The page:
I, too, had a great father, and now he is dead. He died in 1992, while I was still studying at University of Houston in the Ph.D.-turned-M.F.A. program in fiction. He was a chief ally in my writing, in endeavor itself. On one of our Saturdays he called and asked, "Do you know who Clarice Lispector is?" He had started riding the bus, tired of driving in from the suburbs and wanting the exercise of walking. He had befriended, while reading fiction by women authors on the bus, a man who was a translator of Clarice Lispector, who rode the bus to the U of Minnesota. Yes, I had heard of her; I had even taught her. I was thinking, Lispector is too little known for my father to be mentioning on the phone, and, even people at my school don't know much about her, yet here it is.
My father had traveled on business several times to South America and had taken Spanish before the trips in order to participate. He had brought back handmade souvenirs and currency from each country. Each time he travelled, we watched his plane take off and land. These are things I left out of my self-presentation in Houston. Rarely were the descriptions of people's fathers complicated. Each woman said it once, and everyone remembered it forever: "doctor," "movie producer," "came over on the Mayflower." I was quiet on the topics of the past probably because I had already written a novella based on childhood and thought I was done with that.
By the next summer (1991) I had been scouring for "guides," books that would let me categorize something I was writing myself. I wanted to know that what I was writing WAS categorizable, not that it wasn't, because I was having a breakdown writing it. I felt that just knowing that it belonged somewhere in a tradition would help me buck up (under the scrutiny of the class who had categorized my short stories as "experimental"). No one else was having a breakdown while attending. Later I heard that one woman had a breakdown (and went to the hospital) after the Illinois state Supreme Court had ruled against her for having used someone's real first name in one of her short stories and a man had had a novelist's breakdown during a fellowship year.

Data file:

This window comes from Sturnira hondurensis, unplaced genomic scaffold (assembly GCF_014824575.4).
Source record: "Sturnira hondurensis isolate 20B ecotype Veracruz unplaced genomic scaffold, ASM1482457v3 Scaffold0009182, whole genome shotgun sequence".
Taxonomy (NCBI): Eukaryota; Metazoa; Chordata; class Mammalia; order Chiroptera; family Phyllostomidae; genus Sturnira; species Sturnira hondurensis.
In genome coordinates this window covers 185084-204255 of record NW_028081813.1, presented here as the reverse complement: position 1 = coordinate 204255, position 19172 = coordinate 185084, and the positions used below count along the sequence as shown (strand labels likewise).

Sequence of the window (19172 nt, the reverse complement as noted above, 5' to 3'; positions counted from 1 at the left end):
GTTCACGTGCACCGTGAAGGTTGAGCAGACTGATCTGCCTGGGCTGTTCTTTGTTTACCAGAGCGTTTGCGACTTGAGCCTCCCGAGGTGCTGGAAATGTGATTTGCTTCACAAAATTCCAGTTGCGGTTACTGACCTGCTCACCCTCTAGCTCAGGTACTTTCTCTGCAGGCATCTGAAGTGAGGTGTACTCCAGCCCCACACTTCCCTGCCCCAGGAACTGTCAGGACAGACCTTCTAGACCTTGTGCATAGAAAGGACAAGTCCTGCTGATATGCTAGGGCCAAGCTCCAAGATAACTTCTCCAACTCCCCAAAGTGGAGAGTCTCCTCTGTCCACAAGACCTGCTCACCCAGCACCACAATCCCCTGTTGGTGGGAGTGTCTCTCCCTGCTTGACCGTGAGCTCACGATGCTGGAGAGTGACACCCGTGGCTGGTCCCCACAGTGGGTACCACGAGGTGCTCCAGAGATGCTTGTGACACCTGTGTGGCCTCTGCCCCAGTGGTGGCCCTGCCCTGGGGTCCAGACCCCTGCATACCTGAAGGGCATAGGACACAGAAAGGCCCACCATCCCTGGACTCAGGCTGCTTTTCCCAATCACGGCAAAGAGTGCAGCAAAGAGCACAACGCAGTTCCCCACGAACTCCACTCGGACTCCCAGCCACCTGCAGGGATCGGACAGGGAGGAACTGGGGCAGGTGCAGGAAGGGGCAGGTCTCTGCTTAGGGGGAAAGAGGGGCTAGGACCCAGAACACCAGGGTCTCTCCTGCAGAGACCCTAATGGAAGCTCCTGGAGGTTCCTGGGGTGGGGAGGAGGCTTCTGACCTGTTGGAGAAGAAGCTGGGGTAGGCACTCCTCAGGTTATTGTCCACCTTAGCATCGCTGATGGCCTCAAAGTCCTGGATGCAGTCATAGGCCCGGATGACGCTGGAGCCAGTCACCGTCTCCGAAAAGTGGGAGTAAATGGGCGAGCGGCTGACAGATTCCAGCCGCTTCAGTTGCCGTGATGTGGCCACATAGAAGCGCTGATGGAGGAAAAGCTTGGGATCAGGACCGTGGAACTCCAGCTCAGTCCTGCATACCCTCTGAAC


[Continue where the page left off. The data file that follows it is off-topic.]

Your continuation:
Years afterward, well out of it, I found, a little late, Lispector's CRONICAS, a collection of short "intimate" essays published in a major Brazilian newspaper, Jornal do Brazil (collected and translated decades later by New Directions). Perhaps what I wrote in the early 1990s was most like that, though I had written without an audience, and she had written for a huge audience, Saturday readers.
My father was a microbiologist who visited my fourth-grade class to teach the children about germs, about how germs collect on their fingers, even after they wash, and how these germs incubated in petri dishes and grown in augur sprout fungal clouds, each one a little different like fingerprints. He handed back the kids' germs in the petri dishes on a return visit (the dirtiest of the kids, the baddest of the boys, did not seem riled then by their overgrowths; they thought their germs were THE coolest because the MOST or the BIGGEST). For a prize, he gave each kid a bottle of Tame cream rinse that he had brought in a box from his company, the Gillette Company.
This is the type of memory I wonder about in considering autobiography now: If the children grown were to remember my father's visit to the school, would they remember it as a dirty trick or as a lesson: Germs are all around us, washing only does away with some of them, and some germs are even good or normal. Perhaps one of the kids in our grade even BECAME a microbiologist! He was not doing evil university research or stashing the kids' germs or itemizing them in any way. It was a lab science lesson before we were quite old enough to have lab science. He was inventing Fathers-in-the-Schools ...